More than two hundred years ago, during the Age of Enlightenment, philosophers and legal thinkers such as John Locke in England, Jean-Jacques Rousseau, Mirabeau and Montesquieu in France and Thomas Jefferson in the United States stood up for civil liberties and human rights. Their views have been well summarised by Mirabeau in his Adresse aux Bataves where he refers to a number of political and civil rights, to religious freedom and a free press as "inalienable and imprescriptible rights without which it is impossible for humankind in any climate to preserve dignity, to secure development or to enjoy in tranquility the blessings of nature".
Author Tamas NotariSource: Fundamina : A Journal of Legal History 22, pp 273 –289 (2016) http://dx.doi.org/10.17159/2411-7870/2016/v22n2a5More Less
Cicero delivered his speech in March 56 BC in defence of Publius Sestius, who was charged on the grounds of the lex Plautia de vi with acts of violence offending public order/public tranquillity. He convincingly proved that they were measures required by the situation of lawful defence. We need to make it clear: the speech can be considered primarily a brilliantly executed statement of one of the important fundamental postulates of Cicero's philosophy of the state rather than a lawyer's or orator's achievement. Pro Sestio is the first occasion on which Cicero, having returned from exile, was able to formulate his program of rethinking the idea of a res publica harrowed by civil strife and the preserving-renewing reorganisation of the state. In this speech Cicero clearly takes a stand for Sulla's "constitution", that is, for what he interpreted as Sulla's constitution: An argument for strengthening the position of the senate meant to govern the state. His defendant was acquitted, owing not only to the brilliant handling of the facts of the case, but most probably also to the political program presented in the speech with such exhaustive details: A captivating pathos that won his audience's approval.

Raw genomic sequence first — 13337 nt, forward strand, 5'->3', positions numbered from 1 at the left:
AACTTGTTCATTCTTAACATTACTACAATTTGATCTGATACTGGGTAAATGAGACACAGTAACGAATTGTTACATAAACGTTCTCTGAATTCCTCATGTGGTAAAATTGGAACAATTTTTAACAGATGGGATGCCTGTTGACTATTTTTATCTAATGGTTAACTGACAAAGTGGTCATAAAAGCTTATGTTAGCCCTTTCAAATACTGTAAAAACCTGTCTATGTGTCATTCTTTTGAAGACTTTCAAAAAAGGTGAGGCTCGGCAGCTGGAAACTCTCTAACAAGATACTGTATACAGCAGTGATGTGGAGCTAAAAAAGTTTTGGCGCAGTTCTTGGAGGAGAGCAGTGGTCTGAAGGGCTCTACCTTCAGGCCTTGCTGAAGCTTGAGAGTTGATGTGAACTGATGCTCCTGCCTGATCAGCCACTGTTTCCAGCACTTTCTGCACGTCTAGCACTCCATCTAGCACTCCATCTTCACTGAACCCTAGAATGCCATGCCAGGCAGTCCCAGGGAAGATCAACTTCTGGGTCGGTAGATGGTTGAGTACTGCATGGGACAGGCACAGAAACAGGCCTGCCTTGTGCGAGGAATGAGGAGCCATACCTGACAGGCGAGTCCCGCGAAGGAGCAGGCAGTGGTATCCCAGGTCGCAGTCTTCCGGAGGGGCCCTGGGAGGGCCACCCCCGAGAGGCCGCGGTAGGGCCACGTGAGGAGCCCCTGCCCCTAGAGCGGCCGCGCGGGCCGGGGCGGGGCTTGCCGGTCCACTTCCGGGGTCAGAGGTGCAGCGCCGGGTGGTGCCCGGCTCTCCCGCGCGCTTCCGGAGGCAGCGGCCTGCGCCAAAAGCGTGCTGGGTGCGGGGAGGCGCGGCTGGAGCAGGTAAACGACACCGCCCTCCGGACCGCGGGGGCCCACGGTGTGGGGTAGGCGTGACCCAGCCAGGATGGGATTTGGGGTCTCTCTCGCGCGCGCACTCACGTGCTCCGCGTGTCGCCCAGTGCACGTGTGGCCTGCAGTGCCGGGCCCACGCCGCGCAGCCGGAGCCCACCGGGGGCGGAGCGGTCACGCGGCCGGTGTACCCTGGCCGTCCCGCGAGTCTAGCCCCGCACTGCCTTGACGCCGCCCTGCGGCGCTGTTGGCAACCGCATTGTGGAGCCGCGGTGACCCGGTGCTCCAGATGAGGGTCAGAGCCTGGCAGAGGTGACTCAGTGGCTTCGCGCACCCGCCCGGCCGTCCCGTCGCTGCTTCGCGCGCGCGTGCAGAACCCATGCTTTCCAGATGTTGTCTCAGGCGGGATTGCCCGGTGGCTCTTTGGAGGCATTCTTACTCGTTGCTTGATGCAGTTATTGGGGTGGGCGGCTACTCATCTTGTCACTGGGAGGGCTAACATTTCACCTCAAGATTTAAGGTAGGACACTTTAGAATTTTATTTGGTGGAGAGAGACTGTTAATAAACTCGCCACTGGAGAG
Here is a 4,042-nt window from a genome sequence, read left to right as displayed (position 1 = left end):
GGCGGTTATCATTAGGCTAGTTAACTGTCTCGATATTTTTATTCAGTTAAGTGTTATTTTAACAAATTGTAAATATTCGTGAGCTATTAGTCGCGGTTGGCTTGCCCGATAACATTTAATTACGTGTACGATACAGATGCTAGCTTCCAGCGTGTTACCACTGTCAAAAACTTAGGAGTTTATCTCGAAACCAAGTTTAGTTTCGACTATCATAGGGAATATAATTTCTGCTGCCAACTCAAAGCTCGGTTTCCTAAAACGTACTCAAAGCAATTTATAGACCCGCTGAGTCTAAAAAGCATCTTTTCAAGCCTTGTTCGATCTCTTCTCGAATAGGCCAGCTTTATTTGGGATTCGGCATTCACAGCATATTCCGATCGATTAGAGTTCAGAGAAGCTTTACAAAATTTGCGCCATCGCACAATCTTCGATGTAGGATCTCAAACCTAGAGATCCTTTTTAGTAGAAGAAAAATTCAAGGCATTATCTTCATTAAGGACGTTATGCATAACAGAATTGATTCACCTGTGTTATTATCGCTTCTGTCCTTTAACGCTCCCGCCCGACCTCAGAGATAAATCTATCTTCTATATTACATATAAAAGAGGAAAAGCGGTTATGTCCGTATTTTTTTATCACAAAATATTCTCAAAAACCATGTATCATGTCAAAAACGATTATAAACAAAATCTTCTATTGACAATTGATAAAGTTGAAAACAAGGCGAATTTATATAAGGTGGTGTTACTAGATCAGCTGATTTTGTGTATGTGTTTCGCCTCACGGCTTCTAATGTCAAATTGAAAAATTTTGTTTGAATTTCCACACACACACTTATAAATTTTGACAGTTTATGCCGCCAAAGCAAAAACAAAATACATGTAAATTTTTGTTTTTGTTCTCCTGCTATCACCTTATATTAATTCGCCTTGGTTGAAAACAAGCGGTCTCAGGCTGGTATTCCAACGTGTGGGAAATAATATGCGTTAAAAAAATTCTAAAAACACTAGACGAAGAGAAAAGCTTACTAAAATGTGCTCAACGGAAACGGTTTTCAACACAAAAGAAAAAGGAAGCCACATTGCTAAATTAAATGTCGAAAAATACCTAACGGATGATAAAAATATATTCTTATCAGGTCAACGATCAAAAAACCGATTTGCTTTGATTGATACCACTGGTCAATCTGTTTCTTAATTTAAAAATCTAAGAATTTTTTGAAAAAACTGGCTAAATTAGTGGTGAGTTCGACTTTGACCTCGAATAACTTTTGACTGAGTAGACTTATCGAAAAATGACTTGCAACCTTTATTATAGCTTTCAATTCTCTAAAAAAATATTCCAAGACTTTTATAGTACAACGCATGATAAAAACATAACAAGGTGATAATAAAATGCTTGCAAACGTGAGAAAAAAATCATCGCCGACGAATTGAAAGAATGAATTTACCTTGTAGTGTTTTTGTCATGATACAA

Author David PugsleySource: Fundamina : A Journal of Legal History 22, pp 290 –296 (2016) http://dx.doi.org/10.17159/2411-7870/2016/v22n2a6More Less
A good conference has interesting papers, followed by a lively discussion, stimulating new ideas and theories. The 2015 conference of the Southern African Society of Legal Historians was a good conference. My own paper is being published elsewhere, but the discussion at that conference about the law of duelling stimulated the following thoughts.
Duel comes from the Latin, duellum, a variant of bellum, war. A duel is a private war. Duelling was (and still is) illegal. It is a breach of the peace. And anyone caught about to fight a duel might be taken before the magistrates and bound over to keep the peace, normally for one year. The security required was sometimes very high. In 1798 when Lieut Bromley, of the Marines, and Mr Palmer, of Ayre street, Piccadilly, were caught planning a duel near Upnor Castle, Kent, Palmer was required to give security of Â£2,000 (Â£1,000 himself, and two sureties of Â£500 each), because he would not give his word of honour that the matter would not be pursued. Bromley was bound over in the sum of Â£500 and two sureties of Â£250 each. (Palmer had horsewhipped Bromley for sending a very impertinent letter to his wife.)